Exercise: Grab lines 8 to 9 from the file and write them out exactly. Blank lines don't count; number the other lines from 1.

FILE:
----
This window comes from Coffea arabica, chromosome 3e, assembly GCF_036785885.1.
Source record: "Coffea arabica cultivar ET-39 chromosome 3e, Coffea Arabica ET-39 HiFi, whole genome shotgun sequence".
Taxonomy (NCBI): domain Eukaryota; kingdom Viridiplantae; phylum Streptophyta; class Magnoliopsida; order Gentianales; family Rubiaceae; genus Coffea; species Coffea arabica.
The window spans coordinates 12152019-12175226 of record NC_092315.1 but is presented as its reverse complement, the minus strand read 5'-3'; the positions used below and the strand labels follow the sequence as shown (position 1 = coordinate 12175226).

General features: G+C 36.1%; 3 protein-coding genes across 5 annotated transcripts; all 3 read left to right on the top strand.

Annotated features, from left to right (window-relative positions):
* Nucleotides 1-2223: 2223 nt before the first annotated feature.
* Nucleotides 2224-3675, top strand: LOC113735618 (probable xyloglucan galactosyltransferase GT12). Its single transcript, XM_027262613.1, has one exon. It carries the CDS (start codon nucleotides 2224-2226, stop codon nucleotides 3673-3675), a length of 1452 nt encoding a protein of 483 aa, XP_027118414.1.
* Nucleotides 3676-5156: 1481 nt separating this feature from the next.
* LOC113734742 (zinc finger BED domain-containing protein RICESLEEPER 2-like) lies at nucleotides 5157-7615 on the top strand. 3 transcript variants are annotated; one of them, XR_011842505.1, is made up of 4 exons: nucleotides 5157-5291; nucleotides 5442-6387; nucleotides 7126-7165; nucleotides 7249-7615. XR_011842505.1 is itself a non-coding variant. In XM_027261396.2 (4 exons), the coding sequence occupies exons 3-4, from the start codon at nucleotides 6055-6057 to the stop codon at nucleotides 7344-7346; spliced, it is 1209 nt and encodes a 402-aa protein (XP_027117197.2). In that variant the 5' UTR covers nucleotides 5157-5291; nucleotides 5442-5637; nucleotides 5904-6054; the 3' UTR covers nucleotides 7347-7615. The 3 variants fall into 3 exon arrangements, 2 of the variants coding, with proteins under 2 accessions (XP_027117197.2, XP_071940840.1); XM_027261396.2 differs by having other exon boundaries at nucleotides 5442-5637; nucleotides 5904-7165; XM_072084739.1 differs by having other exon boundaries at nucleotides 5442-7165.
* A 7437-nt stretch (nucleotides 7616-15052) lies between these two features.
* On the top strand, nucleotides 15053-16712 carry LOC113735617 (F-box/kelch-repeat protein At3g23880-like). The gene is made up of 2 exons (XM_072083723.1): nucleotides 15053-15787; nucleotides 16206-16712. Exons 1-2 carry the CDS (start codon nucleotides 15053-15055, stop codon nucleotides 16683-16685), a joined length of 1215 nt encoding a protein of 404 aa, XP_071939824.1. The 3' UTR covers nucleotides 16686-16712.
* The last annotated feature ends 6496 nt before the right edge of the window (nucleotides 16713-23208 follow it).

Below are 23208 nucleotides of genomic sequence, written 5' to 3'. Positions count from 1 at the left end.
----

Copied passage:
* Nucleotides 2224-3675, top strand: LOC113735618 (probable xyloglucan galactosyltransferase GT12). Its single transcript, XM_027262613.1, has one exon. It carries the CDS (start codon nucleotides 2224-2226, stop codon nucleotides 3673-3675), a length of 1452 nt encoding a protein of 483 aa, XP_027118414.1.
* Nucleotides 3676-5156: 1481 nt separating this feature from the next.